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The Church of England,


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If any man, who shall desire a more particular account of the several Alterations in any part of the Liturgy, shall take the pains to compare the present Book with the former, we doubt not but the reason of the change may easily appear.-Preface to the Book of Common Prayer, 1662.

HE object of the following work is to exhibit the Prayer Book of the Church of England telling its own history. It is an attempt to arrange the authorized Liturgies of our Church, together with that set forth by King Charles I. for the use of the Church of Scotland, in such a manner as to enable the reader at one view to compare their variations, and thus to trace out for himself an explanation of the Rubric and Ritual, as well as the progress of the changes which they have undergone.

A work similar in character to the present was published in the year 1659, entitled "The Alliance of Divine Offices," with Annotations, &c. by Hamon L'Estrange, Esq.; and another, similar both in arrangement and character, appeared in the year 1838, under the following title, "The Two Books of Common Prayer, set forth by Authority of Parliament in the Reign of King Edward the Sixth, compared with each other," with a Preface, by Dr. Cardwell, Principal of St. Alban's Hall, Oxford. It will be obvious however from the date in the former case, and the title in the latter, that both these works are of much more limited extent than the present.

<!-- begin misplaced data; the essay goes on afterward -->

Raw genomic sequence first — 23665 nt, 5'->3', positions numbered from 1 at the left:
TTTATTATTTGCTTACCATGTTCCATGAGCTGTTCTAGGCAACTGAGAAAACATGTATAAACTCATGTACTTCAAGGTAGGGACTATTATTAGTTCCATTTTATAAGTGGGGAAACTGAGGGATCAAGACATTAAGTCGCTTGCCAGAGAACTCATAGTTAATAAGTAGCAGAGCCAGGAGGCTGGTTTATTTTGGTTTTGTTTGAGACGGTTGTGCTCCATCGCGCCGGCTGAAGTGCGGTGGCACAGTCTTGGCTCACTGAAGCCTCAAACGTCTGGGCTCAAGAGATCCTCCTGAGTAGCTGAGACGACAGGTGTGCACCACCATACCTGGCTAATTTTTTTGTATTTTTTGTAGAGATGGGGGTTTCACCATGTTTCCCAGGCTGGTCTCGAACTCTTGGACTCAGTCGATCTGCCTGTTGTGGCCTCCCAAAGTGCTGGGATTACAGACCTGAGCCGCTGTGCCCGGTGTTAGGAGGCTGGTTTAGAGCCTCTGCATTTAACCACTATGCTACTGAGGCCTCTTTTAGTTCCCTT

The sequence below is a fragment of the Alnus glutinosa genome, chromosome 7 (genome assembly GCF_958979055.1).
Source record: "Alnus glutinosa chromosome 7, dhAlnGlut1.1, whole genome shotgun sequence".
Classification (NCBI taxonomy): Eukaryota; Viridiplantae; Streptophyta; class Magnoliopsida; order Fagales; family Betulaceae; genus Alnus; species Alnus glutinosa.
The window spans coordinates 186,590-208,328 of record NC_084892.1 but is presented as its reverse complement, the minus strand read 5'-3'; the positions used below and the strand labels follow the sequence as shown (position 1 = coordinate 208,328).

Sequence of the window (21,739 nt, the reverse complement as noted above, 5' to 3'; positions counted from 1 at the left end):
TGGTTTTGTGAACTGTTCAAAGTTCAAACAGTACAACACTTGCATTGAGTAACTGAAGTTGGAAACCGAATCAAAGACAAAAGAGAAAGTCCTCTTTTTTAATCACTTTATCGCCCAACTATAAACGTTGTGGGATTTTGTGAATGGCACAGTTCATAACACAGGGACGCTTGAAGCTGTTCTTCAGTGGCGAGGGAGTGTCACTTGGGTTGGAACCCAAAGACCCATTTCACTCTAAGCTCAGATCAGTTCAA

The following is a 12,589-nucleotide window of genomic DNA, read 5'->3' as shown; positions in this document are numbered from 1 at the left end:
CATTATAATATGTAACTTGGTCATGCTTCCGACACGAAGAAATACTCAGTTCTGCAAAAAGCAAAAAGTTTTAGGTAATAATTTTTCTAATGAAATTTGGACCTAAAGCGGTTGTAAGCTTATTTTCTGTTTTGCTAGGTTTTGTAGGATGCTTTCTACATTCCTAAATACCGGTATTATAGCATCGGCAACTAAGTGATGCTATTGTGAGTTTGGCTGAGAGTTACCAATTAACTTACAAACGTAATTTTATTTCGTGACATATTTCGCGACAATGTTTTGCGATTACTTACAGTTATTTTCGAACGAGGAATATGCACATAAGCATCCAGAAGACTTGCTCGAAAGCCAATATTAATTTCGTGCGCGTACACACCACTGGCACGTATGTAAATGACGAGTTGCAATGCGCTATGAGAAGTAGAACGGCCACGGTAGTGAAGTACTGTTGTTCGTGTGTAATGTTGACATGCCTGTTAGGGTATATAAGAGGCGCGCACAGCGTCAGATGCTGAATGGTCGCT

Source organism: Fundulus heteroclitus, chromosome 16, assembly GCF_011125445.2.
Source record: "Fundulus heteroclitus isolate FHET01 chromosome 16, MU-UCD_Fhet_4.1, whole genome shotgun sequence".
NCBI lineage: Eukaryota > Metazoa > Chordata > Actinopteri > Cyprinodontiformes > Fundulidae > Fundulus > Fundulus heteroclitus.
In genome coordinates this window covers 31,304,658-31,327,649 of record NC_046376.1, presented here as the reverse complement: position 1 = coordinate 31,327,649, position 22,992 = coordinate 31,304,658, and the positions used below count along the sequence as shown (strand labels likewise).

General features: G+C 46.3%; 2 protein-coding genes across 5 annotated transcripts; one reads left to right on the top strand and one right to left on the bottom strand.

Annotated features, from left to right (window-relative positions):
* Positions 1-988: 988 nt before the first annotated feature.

The six Liturgies here compared are arranged in four columns; the variations of the Scotch Service-book from those of King James I. and King Charles II. being principally noted at the foot of the page.

The first column contains the Liturgy as revised after the Savoy Conference, in the reign of King Charles II. [1662.]

The second column contains the Liturgy as revised after the HamptonCourt Conference, in the reign of King James I. [1604], together with the 'Scotch Liturgy authorized by King Charles I. [S. L.]; precedence

This Liturgy was framed by the Scottish Bishops; and submitted, by the King's command, to the review of Laud, Archbishop of Canterbury, Juxon, Bishop of London, and Wren, Bishop of Norwich.-Collier's Eccl. Hist. vol. 8. p. 113. 8vo. Ed.

Upon the application of the Bishops of Scotland for a Liturgy for that Church, it was the opinion of Abp. Laud (to use his own words) that, “if his Majesty would have Liturgy settled there, it were best to take the English Liturgy without any variation, that so the same Service-book might be established in all his Majesty's Dominions. His Majesty inclined to my opinion, to have the English Service without any

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